I am finally back, repairing some of the damages in our labs. The situation in Chile is not good. The deaths are raising slowly, but continoulsy, over 800 people now. Also, some data regarding thousands of missing people is also of great concern.
Regarding to science, several laboratories have reported serious damages, including lost of data, expensive equipment (you must consider that, due to the location of Chile, far from the manufacturers, equipments and reagents cost three or four times more expensive than in USA or Europe).
The observations and predictions (at a glance)
It is surprising that researchers had predicted the earthquake almost two years ago . Teachers always say to students “nature is unpredictable; you can’t know where an earthquake will occur”. But technology advances, and together with mathematical modeling and observation, just like Darwin did in his travel to Chile almost 170 years ago, describing the earthquake of 1835 , researchers can formulate hypotheses about when, and how strong an earthquake will occur.
Ruegg and coworkers published a paper in “Physics of the Earth and Planetary Interiors” (Ruegg JC, 175:78–85, 2009). The team made observations in a range from 1996 to 2002, focusing in the area from Constitución to Concepción, since no major earthquakes occurred in that space since 1835 (described by Darwin). They measured the displacement of the plate (more exactly, the velocity of the movement). The results (at a big glance, since I am not a geologist) showed that coastal regions had a higher velocity compared with regions in the Andes area. Assuming that no major earthquakes released the accumulated force since 1835, a deficit of horizontal displacement of 10 m will have accumulated.
To Ruegg and coworkers, this could mean, in a worst case scenario, “that the southern part of the Concepción–Constitución
gap has accumulated a slip deficit that is large enough to produce a very large earthquake of about Mw = 8.0–8.5”.
What happened in Chile?
This February 27, at 3:34 am (Chile’s time), an earthquake with a magnitude of 8.8 in Ritcher scale occurred in a site very close to Cobquecura, located between Concepción and Constitución (see map below). The plates moved 8 m, and since Ruegg and coworkers calculated a 10 m of slip deficit, either the calculations are overestimated or the earthquake should have been even worse.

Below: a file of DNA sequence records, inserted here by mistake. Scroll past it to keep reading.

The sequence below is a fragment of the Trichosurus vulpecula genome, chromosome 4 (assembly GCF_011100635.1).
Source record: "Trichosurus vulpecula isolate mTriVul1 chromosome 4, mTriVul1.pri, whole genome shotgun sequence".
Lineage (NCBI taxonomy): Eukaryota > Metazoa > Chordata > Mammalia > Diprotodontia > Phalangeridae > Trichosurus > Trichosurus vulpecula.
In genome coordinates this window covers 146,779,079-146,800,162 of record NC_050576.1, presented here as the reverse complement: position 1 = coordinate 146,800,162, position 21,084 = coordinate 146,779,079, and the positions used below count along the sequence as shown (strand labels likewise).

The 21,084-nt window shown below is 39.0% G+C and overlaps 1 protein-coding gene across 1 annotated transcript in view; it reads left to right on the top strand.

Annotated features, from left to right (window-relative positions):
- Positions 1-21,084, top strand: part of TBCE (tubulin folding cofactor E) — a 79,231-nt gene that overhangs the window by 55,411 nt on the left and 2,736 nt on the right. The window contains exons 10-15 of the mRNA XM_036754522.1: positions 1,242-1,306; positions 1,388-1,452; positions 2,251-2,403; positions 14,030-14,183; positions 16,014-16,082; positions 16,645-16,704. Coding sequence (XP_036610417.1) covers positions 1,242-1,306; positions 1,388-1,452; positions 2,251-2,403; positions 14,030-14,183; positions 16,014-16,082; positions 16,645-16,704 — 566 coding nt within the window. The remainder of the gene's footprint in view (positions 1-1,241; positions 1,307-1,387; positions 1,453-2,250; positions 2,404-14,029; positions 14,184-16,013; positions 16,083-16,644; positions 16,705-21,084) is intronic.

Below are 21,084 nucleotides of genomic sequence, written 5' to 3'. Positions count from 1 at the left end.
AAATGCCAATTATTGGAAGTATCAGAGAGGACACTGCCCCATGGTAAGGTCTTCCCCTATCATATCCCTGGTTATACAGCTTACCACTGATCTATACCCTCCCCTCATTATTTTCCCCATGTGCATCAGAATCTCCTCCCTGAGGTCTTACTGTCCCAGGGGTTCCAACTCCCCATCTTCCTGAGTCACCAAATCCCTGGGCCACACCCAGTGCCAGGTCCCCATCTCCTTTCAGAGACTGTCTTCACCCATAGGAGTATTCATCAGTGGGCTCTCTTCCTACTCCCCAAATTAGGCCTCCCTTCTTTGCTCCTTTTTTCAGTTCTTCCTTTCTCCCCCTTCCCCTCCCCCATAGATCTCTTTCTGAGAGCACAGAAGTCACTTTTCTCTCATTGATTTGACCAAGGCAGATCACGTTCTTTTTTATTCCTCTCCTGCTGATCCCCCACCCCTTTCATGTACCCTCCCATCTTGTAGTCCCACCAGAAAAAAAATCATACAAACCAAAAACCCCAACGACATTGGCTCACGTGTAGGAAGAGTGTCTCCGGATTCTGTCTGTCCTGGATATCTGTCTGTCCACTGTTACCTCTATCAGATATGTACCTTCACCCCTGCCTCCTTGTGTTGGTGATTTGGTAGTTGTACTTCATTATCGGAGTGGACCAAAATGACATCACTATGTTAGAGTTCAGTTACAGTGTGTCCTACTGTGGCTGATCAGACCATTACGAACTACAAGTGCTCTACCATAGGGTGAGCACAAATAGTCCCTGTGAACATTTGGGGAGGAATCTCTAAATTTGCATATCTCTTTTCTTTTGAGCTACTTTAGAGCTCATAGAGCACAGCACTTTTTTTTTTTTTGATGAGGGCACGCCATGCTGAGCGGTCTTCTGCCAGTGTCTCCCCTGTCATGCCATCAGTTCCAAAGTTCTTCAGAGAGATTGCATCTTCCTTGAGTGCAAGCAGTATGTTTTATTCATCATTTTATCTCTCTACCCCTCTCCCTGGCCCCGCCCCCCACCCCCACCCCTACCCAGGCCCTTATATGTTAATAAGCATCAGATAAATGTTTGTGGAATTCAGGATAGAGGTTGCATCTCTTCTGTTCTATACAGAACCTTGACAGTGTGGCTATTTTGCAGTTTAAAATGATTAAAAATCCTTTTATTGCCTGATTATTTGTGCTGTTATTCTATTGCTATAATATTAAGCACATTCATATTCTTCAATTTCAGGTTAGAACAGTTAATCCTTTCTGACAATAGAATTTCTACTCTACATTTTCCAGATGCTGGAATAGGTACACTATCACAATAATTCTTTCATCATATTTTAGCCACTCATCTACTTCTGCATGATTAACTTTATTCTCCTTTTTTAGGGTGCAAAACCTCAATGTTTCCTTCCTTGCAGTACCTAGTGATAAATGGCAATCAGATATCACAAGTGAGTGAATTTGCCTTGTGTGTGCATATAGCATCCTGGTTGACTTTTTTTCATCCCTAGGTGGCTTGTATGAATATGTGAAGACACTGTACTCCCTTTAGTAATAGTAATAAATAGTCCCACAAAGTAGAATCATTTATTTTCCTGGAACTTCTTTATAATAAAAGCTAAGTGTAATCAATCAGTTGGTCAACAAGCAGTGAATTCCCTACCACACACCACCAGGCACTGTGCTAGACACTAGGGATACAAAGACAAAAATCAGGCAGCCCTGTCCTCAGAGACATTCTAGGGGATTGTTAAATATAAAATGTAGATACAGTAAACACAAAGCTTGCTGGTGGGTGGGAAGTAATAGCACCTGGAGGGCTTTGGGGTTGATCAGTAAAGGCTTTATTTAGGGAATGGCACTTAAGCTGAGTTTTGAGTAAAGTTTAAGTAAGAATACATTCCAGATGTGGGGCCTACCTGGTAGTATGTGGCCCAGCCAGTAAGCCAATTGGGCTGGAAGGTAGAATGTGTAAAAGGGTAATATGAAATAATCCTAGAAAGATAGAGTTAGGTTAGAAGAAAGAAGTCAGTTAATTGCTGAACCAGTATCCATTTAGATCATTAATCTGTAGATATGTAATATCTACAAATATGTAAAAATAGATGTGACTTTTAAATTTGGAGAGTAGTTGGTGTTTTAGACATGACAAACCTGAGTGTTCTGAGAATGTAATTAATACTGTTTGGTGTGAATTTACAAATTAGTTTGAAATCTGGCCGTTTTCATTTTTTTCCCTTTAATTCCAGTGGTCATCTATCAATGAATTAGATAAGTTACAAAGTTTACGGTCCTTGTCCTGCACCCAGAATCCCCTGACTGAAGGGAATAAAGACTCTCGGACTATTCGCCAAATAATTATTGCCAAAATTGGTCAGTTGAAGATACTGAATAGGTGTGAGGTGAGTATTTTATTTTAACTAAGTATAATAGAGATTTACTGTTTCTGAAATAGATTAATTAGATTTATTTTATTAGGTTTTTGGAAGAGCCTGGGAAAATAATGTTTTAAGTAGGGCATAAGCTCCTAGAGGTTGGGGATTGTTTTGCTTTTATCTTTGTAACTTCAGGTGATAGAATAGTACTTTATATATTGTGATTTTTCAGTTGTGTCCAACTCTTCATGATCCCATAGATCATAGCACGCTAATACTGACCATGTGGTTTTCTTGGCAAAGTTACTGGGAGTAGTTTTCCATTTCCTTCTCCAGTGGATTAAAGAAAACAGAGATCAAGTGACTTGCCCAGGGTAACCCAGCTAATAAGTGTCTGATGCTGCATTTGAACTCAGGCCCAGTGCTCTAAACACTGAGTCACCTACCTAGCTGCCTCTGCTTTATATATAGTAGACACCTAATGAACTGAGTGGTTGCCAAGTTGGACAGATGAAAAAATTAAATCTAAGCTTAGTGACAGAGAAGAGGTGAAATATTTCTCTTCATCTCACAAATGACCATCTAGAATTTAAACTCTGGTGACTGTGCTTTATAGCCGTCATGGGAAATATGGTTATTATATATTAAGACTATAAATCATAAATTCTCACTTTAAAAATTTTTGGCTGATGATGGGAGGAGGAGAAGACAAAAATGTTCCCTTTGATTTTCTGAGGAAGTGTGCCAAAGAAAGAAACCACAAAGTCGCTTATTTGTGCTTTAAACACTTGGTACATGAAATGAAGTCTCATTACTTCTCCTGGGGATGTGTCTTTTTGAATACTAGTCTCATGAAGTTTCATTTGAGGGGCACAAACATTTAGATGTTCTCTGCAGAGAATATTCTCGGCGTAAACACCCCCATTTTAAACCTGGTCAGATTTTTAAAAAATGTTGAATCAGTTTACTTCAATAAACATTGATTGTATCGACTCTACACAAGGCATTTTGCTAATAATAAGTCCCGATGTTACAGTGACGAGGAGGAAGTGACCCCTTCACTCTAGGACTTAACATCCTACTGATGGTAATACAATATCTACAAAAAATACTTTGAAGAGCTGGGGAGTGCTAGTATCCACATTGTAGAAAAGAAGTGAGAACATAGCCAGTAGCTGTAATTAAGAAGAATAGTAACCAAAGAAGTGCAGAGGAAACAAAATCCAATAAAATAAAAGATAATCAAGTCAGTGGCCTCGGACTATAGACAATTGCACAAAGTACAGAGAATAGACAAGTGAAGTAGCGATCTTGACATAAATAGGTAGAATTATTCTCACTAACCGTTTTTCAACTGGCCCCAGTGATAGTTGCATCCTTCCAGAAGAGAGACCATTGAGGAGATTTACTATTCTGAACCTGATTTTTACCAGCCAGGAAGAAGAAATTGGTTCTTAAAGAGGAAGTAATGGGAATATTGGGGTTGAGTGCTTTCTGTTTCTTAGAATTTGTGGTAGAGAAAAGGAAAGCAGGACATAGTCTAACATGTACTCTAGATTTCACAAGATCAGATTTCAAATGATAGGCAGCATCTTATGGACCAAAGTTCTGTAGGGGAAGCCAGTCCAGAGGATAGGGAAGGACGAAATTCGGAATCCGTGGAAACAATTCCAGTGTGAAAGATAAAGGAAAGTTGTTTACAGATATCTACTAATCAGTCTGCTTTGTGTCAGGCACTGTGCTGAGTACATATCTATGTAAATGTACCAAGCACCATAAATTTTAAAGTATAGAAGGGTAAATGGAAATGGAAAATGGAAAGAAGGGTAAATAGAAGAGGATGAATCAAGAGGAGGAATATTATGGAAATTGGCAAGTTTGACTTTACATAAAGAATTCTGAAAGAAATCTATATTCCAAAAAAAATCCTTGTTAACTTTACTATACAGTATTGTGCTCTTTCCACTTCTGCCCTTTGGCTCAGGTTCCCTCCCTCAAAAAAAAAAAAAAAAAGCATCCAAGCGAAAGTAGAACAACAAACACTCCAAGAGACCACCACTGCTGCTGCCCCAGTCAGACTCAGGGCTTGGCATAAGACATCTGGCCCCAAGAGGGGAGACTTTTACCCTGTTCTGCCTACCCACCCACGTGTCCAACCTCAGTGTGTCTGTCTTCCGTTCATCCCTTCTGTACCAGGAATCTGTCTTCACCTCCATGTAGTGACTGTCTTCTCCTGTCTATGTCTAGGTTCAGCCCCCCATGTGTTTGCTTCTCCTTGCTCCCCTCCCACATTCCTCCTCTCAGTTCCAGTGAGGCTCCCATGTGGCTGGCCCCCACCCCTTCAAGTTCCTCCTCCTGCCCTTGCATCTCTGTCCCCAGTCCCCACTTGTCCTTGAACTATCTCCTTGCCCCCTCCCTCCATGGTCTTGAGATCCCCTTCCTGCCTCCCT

Figure 1. Earthquake and areas affected. Notice the location of the epicenter, just as predicted by Ruegg and coworkers.
Nonetheless, the prediction of Ruegg and his team is shocking. They were right about the epicenter and magnitude. The final phrase of the abstract is: “… in a worst case scenario, the area already has a potential for an earthquake of magnitude
as large as 8–8.5, should it happen in the near future”.
Earthquakes in Chile show a striking regularity: every almost 17 years, a major earthquake (above 8 in Richter scale) occurr. Even more, the majority of the most destructive earthquakes ocurred in the chilean summer:
Figure 2: Major earthquakes in Chile since 1906. The box around 1939 and 1943 shows that the average (1941) was considered to calculate the years between the events (between 1922 and 1941, and between 1941 and 1960). 50% of the events occurred in summer or beginning autumn.
An obvious conclusion for our country, Chile, is the following: scientific observations can assist to make predictions about the most probable sites of a future earthquake, including information about the magnitude. Ideally, a global network across the identified seismic gaps in Chile (one at the north, one near to Valparaiso, one located between Concepción-Constitución and one near to Valdivia, epicenter of the greatest earthquake in the last 200 years) and some other regions , could help to be better prepared for a new earthquake. I don’t know of such an approach is being used in other seismic regions on Earth.
1. Ruegg, J., Rudloff, A., Vigny, C., Madariaga, R., de Chabalier, J., Campos, J., Kausel, E., Barrientos, S., & Dimitrov, D. (2009). Interseismic strain accumulation measured by GPS in the seismic gap between Constitución and Concepción in Chile Physics of the Earth and Planetary Interiors, 175 (1-2), 78-85 DOI: 10.1016/j.pepi.2008.02.015
2. Richard A. Kerr (2010). Did Darwin Help Predict Chilean Quake? Science Now